the Kites are recognized by the deeply forked tail. Ever
since Bugby days and the Kestrel's nest in Caldecott'3
classic spinney, the birds of prey have had a special attrac-
tion to the writer — to whom, pace the later lights of orni-
thological science, a hawk still holds the chief place
among birds.

Starting on a bright April morning to traverse the
pinoles of La Marismilla, our first find was a nest of the
Serpent-Eagle (Circdetus gallicus) built in the main fork of
a stone-pine, a curiously twisted tree growing apart on a
heathery knoll in a forest-glade. This, and all the nests
of this eagle we have seen, was small, very thick in propor-
tion to width, had a layer of dead leaves, and then a lining
of twigs. This bird only lays one egg — large, rough, and
white — which fact perhaps explains the relative smallness
of their nests. Below are strewn many veiftebrse of
serpents ; a female we shot had a snake four feet long in
her beak, only a few inches hanging outside; another,
killed at her nest in a mountain-forest of the sierra, had a
rabbit ; but snakes and large reptiles are their chief prey.
Snakes abound in Spain, and some grow to great size,
many reaching six feet in length, and we have killed
lizards of nearly three.

The legs and feet of this eagle are pale bluish, and very
rough — to hold their slippery prey. The eye is large*
overhung, and very bright yellow; flight buoyant, but
rather unsteady, and they show very white from below.
Most reptiles hybernating, even in sunny Spain, the
Serpent-Eagle is only a summer migrant — we have never
observed it in the winter months. The date of arrival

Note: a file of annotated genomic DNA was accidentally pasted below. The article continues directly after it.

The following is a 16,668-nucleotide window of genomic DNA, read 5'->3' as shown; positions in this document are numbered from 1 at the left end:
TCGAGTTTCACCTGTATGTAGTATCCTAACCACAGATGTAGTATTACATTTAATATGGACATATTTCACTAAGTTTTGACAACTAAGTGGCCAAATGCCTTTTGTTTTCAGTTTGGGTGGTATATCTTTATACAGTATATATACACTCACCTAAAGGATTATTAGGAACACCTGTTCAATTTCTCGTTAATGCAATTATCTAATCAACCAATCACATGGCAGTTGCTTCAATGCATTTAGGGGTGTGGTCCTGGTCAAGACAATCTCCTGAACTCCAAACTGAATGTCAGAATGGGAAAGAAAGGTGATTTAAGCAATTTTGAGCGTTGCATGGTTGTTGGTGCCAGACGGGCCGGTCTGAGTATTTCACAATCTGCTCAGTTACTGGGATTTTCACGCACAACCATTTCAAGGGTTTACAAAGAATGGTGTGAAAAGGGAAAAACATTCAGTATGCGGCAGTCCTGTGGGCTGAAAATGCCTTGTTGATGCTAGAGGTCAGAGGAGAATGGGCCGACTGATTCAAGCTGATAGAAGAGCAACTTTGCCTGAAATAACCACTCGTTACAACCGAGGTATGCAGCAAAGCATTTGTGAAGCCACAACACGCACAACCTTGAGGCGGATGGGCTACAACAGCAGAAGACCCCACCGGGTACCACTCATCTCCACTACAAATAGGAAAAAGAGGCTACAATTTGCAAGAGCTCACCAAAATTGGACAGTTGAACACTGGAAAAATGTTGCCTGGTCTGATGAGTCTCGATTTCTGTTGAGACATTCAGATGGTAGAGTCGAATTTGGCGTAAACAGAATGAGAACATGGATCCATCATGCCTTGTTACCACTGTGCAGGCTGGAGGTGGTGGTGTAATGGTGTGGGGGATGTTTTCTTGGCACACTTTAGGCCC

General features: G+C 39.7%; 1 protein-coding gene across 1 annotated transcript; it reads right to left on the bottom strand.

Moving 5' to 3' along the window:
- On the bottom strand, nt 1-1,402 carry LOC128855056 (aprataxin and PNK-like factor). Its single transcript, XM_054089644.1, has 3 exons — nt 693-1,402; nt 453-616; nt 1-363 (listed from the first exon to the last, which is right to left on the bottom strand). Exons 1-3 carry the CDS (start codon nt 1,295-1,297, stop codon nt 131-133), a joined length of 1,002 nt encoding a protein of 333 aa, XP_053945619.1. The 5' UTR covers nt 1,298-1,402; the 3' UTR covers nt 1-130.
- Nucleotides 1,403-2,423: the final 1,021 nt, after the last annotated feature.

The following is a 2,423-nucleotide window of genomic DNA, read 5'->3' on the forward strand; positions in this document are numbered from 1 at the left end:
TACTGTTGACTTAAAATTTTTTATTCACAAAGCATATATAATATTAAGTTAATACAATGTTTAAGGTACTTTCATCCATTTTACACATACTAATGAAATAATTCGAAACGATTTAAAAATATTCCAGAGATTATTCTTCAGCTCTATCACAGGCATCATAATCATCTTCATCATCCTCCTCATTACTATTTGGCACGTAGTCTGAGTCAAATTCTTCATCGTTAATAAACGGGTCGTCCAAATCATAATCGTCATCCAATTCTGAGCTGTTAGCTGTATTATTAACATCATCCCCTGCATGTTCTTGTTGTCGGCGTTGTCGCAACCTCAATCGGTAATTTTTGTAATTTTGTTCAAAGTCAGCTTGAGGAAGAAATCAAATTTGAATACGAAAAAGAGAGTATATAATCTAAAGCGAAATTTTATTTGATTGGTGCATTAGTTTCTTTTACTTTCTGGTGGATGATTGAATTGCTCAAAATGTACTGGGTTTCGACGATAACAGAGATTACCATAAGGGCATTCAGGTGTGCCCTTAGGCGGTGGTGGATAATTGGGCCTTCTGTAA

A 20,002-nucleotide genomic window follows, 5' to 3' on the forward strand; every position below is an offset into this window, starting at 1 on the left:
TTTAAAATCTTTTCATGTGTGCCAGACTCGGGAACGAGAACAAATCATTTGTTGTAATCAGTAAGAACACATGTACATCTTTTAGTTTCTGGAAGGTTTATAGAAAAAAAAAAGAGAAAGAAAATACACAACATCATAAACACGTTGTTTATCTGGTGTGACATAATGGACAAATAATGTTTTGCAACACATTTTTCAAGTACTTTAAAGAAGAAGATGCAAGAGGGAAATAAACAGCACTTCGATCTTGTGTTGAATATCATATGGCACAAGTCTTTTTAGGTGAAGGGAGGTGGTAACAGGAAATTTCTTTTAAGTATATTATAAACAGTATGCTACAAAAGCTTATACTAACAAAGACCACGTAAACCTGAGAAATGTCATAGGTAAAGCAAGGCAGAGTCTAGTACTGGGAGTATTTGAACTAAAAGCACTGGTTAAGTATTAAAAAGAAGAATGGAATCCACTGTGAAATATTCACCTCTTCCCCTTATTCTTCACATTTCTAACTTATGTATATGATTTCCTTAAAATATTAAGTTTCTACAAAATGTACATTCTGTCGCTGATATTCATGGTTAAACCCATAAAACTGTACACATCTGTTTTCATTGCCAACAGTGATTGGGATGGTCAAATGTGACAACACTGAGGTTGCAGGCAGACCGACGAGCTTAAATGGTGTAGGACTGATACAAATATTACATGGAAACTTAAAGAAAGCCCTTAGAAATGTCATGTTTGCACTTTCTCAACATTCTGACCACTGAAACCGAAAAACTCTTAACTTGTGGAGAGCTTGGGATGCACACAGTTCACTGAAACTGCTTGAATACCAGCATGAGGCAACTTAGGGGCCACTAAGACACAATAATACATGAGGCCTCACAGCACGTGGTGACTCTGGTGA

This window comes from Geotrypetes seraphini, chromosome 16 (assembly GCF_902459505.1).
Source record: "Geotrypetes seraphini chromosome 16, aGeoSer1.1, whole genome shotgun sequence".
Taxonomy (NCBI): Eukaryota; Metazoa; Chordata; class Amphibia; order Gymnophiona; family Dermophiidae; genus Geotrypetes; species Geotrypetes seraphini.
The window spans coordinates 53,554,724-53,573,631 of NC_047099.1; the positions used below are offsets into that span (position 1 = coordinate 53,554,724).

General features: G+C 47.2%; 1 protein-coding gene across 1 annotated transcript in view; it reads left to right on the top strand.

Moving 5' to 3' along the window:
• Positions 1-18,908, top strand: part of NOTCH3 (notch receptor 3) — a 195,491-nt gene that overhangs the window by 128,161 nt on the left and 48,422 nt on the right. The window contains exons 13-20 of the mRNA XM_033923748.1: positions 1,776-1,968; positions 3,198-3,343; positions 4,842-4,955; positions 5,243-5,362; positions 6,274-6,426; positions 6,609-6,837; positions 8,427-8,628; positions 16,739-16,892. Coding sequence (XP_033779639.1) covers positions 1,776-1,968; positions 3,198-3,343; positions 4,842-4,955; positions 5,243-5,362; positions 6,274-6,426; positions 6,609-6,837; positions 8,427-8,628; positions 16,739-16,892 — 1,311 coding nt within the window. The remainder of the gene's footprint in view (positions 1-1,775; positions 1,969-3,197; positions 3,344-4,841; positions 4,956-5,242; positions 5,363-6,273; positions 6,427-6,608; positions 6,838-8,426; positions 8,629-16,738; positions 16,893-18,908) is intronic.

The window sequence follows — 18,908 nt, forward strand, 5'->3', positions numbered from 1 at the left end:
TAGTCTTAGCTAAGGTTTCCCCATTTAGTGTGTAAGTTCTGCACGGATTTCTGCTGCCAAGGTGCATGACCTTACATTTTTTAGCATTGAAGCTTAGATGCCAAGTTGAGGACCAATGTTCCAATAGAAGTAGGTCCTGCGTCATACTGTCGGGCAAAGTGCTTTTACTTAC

this year (1891) was March 8th. In 1888 we observed
a pair as early as the 8rd.

Both eagles soared around so near that there was no
difl&culty in recognizing the species; indeed their heavy

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heads — almost • owl-like — recurved wings and white under-
sides, cannot be mistaken.* Not requiring them as speci-
mens, we continued our ride, and during the day found
two nests of the Buzzard, each with three eggs ; the only
nests of this species found this spring— except one with
young in June — the Buzzard being more numerous in
i\dnter, when almost every dead tree is occupied by one of
these indolent hawks. AU the Spanish-breeding Buzzards
are of the normal dark brown type. The Goshawk (Astur
]}almnharius) we have also observed in these Andalucian
forests both in spring and winter, but have not chanced
to find it breeding here ourselves, though it is on record
that it occasioiially does so.

The next two nests discovered were both those of the
Kite {Milvug ictinm), each on a lofty pine. There are in
Spain two kinds of Kite, whose wild musical scream is
characteristic of these lonely woodlands. There is the
Milwio real — the Red Kite, resident in Spain, and dis-
tinguishable from the migrant Black Kite {Milrns migrans)
by the broad white band on the under-wing, caused by
the basal half of the primaries being white beneath (this
band in M. migrans being smoke-grey), and by the more
deeply forked tail. The Black Kite is altogether a more
dusky coloured species.

The eggs of the two species, and those of Buzzards and
others, are indistinguishable ; it is therefore necessary to
shoot or -trap 'the birds from the nest to make sure of
identification. But the Bed Kite breeds earlier (at the
end of March, and early in April) and in more secluded